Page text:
Prandelli has become something of a visionary, putting forward a proposal that a select group of under-21s are allowed to play as a team in Serie B, where they would gain valuable experience of the rough and tumble of professional life
The saintly Cesare who is not only well-respected within the game but by the sports media in general, has taken many a stray waif under his wing including the likes of Adriano, Adrian Mutu and Alberto Gilardino to help them realise their full potential so there has been room for any player shining at club level to prove his worth on the international stage.
However, despite an amiable personality and an ability to get the best out of even the most wayward performers Prandelli has certainly not been a push-over when dealing with big egos.
He warned Cassano if he was not fit and playing regularly for AC Milan then his international career would be over and he left Balotelli and AS Roma midfielder Daniele De Rossi out of his squad for the Euro 2012 qualifier against Slovenia after both players failed to observe his ‘code of ethics’ which was put in place outlawing any sort of unsporting behaviour. The pair had been sent off for their clubs in Europe so were blacklisted, but this was a temporary measure and the hand of forgiveness was extended to his bad boys when they demonstrated some contrition.
Even when the old guard such as Francesco Totti, Antonio Di Natale, and to a certain extent Alessandro Del Piero, were enjoying a rich vein of form last season, he resisted turning back the clock when the new generation needed all the support they could get.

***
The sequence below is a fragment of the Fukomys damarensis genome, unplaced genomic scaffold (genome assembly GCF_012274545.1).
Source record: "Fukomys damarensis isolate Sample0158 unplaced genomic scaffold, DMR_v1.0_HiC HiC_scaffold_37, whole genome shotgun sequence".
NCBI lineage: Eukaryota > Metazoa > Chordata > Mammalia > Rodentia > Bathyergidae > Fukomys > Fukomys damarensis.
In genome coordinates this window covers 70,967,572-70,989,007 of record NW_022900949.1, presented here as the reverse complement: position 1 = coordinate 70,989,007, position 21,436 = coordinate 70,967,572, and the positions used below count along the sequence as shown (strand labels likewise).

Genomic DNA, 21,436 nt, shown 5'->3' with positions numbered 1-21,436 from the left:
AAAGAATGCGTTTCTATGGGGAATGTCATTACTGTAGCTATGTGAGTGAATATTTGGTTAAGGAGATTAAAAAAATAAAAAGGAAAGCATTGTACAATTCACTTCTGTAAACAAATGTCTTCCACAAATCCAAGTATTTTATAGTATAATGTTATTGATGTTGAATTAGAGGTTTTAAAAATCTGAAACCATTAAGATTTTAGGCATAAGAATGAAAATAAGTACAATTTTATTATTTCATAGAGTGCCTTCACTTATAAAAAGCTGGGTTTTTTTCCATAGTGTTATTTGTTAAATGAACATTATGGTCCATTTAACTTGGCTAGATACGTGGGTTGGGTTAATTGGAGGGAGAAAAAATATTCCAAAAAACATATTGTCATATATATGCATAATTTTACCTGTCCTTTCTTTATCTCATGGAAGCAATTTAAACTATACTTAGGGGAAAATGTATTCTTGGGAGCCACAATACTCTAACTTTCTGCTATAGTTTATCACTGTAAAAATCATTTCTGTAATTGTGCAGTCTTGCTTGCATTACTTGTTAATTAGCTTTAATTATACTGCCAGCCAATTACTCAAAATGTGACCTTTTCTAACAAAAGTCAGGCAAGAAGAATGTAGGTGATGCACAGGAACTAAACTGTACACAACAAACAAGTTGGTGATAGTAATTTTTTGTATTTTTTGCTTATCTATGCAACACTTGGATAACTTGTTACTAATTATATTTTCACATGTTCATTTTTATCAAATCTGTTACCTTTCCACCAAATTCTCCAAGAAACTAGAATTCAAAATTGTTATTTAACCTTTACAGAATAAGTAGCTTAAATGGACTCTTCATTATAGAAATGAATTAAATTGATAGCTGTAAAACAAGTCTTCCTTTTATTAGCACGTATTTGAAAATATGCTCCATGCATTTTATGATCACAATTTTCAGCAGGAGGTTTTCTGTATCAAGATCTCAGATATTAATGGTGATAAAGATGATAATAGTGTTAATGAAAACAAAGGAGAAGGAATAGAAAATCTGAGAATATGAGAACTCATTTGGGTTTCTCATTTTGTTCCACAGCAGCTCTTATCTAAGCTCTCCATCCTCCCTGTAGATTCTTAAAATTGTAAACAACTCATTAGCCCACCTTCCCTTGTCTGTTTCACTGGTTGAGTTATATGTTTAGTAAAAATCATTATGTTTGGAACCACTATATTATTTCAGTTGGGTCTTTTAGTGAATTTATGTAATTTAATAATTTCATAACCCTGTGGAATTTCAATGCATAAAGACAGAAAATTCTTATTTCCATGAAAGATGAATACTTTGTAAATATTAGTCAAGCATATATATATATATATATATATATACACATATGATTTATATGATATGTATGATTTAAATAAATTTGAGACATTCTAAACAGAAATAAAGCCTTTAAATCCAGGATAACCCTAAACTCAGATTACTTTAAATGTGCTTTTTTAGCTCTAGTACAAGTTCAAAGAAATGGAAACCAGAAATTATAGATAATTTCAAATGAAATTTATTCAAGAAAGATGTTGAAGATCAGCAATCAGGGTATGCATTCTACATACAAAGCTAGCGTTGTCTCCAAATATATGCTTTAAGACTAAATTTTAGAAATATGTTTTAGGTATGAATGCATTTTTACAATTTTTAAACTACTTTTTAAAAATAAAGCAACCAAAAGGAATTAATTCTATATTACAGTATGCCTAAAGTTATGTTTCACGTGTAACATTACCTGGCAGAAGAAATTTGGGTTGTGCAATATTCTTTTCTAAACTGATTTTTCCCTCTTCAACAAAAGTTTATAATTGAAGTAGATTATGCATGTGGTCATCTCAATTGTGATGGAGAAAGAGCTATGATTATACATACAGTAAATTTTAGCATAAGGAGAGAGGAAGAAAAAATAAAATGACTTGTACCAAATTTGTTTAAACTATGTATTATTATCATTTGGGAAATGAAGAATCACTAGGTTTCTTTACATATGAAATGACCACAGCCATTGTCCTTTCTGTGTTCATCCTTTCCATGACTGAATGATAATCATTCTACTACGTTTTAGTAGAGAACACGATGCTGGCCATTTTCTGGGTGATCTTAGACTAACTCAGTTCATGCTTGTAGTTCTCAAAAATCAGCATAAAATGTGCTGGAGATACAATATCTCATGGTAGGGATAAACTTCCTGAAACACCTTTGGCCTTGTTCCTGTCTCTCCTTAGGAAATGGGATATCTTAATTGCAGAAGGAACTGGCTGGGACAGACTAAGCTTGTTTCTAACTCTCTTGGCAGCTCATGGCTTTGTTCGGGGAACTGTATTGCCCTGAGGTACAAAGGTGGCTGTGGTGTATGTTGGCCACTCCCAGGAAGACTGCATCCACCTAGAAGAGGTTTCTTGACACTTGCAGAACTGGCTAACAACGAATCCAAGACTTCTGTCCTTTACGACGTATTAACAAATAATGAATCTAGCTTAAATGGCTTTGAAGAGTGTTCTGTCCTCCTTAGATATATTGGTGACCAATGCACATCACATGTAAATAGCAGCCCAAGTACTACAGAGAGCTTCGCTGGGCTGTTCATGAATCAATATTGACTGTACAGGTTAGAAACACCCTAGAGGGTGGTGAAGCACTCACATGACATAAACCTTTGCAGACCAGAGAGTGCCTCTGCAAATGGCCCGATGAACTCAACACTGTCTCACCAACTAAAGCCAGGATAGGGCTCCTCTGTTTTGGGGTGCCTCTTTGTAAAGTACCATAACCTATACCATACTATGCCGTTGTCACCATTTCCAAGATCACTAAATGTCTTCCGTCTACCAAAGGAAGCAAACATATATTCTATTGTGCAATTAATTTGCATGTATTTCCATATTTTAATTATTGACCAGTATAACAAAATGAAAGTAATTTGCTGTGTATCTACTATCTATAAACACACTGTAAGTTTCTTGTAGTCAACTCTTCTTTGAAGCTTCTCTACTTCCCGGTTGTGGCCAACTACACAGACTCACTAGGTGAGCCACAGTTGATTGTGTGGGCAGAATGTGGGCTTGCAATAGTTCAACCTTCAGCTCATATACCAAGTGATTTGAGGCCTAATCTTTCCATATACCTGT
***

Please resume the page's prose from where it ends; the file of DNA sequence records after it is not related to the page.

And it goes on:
In fact, Prandelli has become something of a visionary, putting forward a proposal that a select group of under-21s are allowed to play as a team in Serie B, where they would gain valuable experience of the rough and tumble of professional life rather than kick their heels at clubs where there is no reserve-team football.
One player who has benefited from leaving a top team has been Sebastian Giovinco, who looked set to become another wasted talent at Juventus where he failed to displace or even play alongside Del Piero. With his confidence shot to pieces, the Atomic Ant moved on to Parma – and lo and behold, he has been playing with the sort of verve and creativity that had originally marked him out as one to watch a few years ago.
Prandelli’s selection policy is very simple: if a player is starting for his club on a regular basis, good; if he is playing well, even better. Thus Giovinco has been given his opportunity, as have Alessandro Matri and Giampaolo Pazzini who have made the step up at Juventus and Inter, respectively while the promising Angelo Ogbonna who plays for Torino in Serie B was called up to the current squad.
The stirring victory over Spain is a major fillip for the much beleaguered Italian game and a year on after Prandelli’s first outing the quiet revolution is beginning to take shape which can only be good news for the country’s fledgling stars.